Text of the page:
New York Times CEO Is Warning Publishers Away from Apple’s News Service

Mark Thompson New York Times Credit: Chris Goodney / Bloomberg
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One of the big announcements expected from Apple on Monday is the unveiling of a long-anticipated premium news and magazine service, but while reports have given us a pretty good idea of what the service is going to look like, it seems that Apple will still be launching it without many of the A-list news publications that that the company had hoped to attract.

The service is expected to expand Apple’s News app, which currently provides access to freely-available news content, to add a new premium tier that will include a collection of news publications and magazines for a single monthly fee. While many magazine publishers have already eagerly signed on after coming over as part of Apple’s Texture acquisition, the company has faced a serious uphill battle in getting major news publishers on board.

In fact, among three of the biggest names in U.S. journalism — The Wall Street Journal, The New York Times, and The Washington Post — Apple has succeeded only in convincing the Journal to participate in its new offering. The others have walked away from the table for various reasons, but now the CEO of The New York Times, the largest U.S. newspaper by subscribers, is going a step further, not only explaining his reasons for keeping his publication out of the Apple deal, but also warning other publishers of the dangers of getting in bed with Apple.

New York Times President and CEO Mark Thompson told Reuters that he sees a serious danger in ceding control of his publication to third-party distributors such as Apple.

We tend to be quite leery about the idea of almost habituating people to find our journalism somewhere else. We’re also generically worried about our journalism being scrambled in a kind of Magimix (blender) with everyone else’s journalism.

Mark Thompson, President and CEO, The New York Times

While many publishers have expressed concern that joining up with Apple will mean losing access to subscriber lists — data that is critical for marketing and demographic purposes — Thompson takes it a step further and suggests that an even greater risk is that publications will lose their identity as readers become accustomed to reading their articles through another service. The fear is that Apple rises to dominance as the “brand” while publications like The New York Times just become a piece of that larger identity.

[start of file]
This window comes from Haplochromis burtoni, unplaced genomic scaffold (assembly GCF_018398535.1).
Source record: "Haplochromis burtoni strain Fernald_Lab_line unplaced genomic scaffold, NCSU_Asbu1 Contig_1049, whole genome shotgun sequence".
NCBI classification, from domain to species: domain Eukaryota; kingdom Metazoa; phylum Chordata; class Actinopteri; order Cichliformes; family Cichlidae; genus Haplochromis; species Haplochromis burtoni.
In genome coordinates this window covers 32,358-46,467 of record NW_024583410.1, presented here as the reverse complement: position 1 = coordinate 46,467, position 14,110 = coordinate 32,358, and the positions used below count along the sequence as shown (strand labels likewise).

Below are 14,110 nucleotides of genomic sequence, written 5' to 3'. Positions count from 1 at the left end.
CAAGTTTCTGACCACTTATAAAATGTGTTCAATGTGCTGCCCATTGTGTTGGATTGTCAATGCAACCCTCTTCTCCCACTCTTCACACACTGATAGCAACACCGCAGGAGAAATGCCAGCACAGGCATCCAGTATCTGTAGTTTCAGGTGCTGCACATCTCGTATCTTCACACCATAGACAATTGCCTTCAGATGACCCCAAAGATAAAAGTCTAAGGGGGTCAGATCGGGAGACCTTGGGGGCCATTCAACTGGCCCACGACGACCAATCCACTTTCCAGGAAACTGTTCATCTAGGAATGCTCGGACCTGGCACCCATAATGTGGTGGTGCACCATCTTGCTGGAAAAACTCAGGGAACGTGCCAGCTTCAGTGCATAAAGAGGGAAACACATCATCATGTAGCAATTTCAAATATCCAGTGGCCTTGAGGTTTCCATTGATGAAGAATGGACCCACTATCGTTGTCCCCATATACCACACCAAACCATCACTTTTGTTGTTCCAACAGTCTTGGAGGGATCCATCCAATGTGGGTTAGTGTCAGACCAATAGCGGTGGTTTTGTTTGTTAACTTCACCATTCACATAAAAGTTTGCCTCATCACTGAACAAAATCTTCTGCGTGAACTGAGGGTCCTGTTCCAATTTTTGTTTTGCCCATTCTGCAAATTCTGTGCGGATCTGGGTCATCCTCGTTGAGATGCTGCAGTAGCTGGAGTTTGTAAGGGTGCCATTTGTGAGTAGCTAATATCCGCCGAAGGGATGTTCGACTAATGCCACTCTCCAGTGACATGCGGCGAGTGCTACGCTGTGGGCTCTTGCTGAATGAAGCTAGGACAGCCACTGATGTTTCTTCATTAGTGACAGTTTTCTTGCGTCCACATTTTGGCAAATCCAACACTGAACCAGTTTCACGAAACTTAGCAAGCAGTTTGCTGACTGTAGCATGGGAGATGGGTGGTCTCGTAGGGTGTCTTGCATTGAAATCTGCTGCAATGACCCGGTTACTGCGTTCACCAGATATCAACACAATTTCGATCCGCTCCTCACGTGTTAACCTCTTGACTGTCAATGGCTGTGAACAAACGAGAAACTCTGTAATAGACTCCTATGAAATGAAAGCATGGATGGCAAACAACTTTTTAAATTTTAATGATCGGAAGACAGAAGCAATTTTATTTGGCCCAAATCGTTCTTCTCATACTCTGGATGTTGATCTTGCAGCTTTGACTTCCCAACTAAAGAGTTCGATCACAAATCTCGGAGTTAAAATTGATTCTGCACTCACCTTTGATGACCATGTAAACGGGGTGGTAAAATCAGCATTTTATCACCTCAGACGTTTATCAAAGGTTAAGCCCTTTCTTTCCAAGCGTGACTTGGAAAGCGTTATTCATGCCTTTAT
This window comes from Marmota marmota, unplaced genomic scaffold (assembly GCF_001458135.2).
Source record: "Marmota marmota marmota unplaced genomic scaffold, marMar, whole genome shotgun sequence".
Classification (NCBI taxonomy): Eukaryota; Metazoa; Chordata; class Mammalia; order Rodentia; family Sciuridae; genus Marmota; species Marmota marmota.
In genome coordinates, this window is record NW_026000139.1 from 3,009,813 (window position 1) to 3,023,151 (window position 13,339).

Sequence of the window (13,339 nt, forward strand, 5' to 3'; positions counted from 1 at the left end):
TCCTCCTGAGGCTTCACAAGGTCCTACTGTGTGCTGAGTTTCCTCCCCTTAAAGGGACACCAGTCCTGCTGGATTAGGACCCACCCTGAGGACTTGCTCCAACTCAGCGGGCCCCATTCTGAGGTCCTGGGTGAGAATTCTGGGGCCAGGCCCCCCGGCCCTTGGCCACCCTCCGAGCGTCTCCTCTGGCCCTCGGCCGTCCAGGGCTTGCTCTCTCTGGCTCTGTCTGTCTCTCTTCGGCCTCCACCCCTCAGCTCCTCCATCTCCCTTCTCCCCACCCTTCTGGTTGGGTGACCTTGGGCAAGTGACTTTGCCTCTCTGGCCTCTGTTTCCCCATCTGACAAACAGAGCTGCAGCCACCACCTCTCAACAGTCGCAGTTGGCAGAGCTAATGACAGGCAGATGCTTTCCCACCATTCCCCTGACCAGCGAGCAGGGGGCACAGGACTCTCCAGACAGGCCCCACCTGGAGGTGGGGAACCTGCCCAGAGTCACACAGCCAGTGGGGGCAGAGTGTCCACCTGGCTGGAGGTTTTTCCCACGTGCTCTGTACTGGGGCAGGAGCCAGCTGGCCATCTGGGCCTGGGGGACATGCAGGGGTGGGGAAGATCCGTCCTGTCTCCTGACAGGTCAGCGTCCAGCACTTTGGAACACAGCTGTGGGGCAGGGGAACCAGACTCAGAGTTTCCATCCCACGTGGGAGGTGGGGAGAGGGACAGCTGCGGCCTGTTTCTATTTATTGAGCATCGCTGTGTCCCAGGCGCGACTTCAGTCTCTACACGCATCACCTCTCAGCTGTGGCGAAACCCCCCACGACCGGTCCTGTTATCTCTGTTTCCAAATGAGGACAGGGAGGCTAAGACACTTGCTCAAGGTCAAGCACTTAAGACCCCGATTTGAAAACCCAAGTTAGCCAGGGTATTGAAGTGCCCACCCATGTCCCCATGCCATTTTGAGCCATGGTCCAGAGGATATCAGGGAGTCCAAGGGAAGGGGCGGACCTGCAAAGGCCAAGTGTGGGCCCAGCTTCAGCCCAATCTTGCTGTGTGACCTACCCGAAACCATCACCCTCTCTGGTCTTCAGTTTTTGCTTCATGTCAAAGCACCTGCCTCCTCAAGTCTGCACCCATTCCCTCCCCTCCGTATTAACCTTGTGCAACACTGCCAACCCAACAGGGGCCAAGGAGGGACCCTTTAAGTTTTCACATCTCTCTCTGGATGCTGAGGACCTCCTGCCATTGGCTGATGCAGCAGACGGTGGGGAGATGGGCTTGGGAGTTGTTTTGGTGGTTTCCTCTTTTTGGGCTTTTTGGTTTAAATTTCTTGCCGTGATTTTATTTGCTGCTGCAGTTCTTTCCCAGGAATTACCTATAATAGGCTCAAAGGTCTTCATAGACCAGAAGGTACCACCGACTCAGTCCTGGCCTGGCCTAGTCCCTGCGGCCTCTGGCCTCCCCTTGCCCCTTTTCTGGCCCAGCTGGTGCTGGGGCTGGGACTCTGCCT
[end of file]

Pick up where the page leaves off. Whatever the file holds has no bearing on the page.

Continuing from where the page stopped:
Thompson points to the demise of Hollywood following the rise of Netflix, and in fact pilloried American broadcast networks for willingly handing their libraries over to Netflix, thereby giving up control over their content and customer relationships. Thompson notes that while Hollywood was eager to take billions of dollars from Netflix back in 2007 in exchange for licensing their libraries, he believes it was a deal with the devil that sowed the seeds of their own demise; by 2016, Time Warner was forced to sell out to HBO owner AT&T, and 21st Century Fox has been gobbled up by Walt Disney, which is on the cusp of launching its own streaming service.

Even if Netflix offered you quite a lot of money. … Does it really make sense to help Netflix build a gigantic base of subscribers to the point where they could actually spend $9 billion a year making their own content and will pay me less and less for my library?

Mark Thompson, President and CEO, The New York Times

Thompson is clear that he intends to avoid the same mistakes that Hollywood made, preferring to maintain control of his newspapers’ own brand identity and steer his own ship. With the Times boasting over $700 million in digital revenue alone, digital ad revenue now surpassing print ad revenue, and a newsroom of 1,550 journalists, it’s easy to understand why the Times believes it doesn’t need a partnership with Apple, but Thompson’s dire warning to other news agencies is at least somewhat self-serving; if Apple can successfully woo other big publications to participate in its news service, the Times may find itself standing alone in pitting its $15 monthly subscription against an Apple all-you-can-read juggernaut.

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